cover image No Straight Lines

No Straight Lines

Edited by Justin Hall. Fantagraphics, $35 (312p) ISBN 978-1-60699-506-8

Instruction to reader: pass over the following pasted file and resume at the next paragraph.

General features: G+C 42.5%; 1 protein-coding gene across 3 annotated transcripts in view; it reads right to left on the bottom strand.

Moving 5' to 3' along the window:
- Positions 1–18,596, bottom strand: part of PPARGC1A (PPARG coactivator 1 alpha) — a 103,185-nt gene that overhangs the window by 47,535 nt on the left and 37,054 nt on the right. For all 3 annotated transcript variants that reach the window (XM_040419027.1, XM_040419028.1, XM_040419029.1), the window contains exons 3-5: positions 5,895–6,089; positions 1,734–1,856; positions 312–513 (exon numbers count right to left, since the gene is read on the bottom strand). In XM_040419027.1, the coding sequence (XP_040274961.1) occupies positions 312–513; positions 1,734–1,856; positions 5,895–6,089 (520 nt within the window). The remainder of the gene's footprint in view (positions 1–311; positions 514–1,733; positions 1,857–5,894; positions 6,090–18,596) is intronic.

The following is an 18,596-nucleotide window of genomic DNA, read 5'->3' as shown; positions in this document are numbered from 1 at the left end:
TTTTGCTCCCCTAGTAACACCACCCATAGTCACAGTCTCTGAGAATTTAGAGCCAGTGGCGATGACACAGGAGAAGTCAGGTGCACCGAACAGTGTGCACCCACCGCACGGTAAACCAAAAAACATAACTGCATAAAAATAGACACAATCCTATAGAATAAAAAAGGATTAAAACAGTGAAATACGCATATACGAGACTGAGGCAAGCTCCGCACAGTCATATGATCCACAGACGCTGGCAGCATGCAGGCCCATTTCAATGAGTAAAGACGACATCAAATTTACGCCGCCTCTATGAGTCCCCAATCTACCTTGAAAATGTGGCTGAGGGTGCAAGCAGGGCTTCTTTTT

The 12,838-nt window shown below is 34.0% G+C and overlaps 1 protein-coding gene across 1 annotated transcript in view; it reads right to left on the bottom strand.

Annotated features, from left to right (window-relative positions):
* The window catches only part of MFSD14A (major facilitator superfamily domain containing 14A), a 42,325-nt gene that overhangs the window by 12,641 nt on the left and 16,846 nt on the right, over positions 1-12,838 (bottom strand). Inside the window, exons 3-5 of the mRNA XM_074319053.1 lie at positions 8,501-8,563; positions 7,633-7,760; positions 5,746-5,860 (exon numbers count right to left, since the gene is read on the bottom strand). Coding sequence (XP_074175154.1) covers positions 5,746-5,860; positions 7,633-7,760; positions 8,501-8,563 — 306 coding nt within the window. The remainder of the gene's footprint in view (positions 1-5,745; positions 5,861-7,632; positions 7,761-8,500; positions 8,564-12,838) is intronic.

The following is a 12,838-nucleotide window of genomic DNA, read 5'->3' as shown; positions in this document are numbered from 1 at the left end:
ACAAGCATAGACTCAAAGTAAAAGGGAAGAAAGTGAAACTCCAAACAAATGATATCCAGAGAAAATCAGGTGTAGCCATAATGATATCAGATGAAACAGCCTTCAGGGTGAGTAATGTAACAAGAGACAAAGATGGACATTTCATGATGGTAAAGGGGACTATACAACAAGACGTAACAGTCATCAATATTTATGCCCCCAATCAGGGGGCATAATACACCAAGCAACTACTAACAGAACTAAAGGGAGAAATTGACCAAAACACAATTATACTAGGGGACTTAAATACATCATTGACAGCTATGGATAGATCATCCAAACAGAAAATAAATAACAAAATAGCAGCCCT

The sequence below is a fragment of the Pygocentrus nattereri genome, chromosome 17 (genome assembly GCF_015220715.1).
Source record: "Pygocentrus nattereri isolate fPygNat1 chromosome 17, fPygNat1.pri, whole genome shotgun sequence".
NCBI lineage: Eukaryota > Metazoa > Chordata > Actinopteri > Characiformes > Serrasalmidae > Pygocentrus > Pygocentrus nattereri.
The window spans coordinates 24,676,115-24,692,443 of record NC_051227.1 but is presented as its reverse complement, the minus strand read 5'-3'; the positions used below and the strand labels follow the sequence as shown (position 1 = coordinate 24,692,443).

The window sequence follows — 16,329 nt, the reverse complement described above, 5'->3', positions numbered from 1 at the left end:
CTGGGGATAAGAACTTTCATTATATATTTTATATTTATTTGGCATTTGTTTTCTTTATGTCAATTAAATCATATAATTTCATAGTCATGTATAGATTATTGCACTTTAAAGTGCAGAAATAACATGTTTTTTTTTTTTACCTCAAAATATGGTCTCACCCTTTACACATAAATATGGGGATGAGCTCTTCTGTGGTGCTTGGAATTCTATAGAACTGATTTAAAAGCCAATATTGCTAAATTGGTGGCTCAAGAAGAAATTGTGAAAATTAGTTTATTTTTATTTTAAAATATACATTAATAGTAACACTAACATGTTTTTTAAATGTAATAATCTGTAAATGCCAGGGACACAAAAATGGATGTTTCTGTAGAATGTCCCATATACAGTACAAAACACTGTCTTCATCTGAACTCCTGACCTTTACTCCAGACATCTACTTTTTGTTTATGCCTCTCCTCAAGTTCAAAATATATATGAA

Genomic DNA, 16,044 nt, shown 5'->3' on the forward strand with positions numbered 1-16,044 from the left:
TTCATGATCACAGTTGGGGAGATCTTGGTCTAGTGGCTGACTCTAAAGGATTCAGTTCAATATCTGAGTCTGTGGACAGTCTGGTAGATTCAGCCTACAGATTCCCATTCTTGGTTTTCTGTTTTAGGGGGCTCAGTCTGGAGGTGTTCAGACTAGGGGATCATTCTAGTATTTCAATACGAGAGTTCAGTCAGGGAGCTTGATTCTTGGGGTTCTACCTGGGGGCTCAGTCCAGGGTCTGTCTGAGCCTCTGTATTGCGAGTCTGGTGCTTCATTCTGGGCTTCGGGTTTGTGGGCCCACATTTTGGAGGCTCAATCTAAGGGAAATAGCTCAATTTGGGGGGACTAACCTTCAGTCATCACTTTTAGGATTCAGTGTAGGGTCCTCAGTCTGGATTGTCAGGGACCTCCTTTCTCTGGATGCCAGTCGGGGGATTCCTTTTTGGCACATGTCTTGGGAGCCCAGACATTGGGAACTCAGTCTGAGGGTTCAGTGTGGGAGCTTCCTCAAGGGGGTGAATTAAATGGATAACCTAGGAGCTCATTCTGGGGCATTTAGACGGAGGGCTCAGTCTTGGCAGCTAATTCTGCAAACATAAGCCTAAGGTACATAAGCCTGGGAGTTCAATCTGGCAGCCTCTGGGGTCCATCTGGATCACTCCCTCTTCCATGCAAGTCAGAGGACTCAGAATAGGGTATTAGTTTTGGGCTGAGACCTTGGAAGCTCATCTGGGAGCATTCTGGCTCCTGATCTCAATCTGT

The challenge for any editor compiling an anthology of representative works from queer comics over a 40-year period rests on deciding who the volume is aimed at—the LGBT audience or a much wider one? Editor Hall guns for the latter, but without softening the edges that define the genre, and he’s quite successful. The majority of the works are autobiographical and lean toward humor, though serious topics are addressed—AIDS, coming-out trauma, discrimination—it’s all in here, as well as some cultural info less known outside the gay community, like Robert Kirby and D. Travis Scott’s explanation of the codes and etiquette for sex cruising at a porn shop. Among the stand-outs are Mary Wings’s tale of a lesbian in the 1920s; Howard Cruse’s story about a young gay man remembering the homophobia of his recently deceased uncle; Eric Orner’s memoir of a night in Tel Aviv; Dan Savage’s remembrance of his first time in drag as a child; and Eric Shanower’s eerie fable of teenage experimentation. All of these hit on concerns and experiences that cut to the heart of the human soul, not just the gay one. The section of Allison Bechdel’s work presents the standard for queer comics nowadays, offering humor and observations that draw an outside audience right into the culture. (Nov.)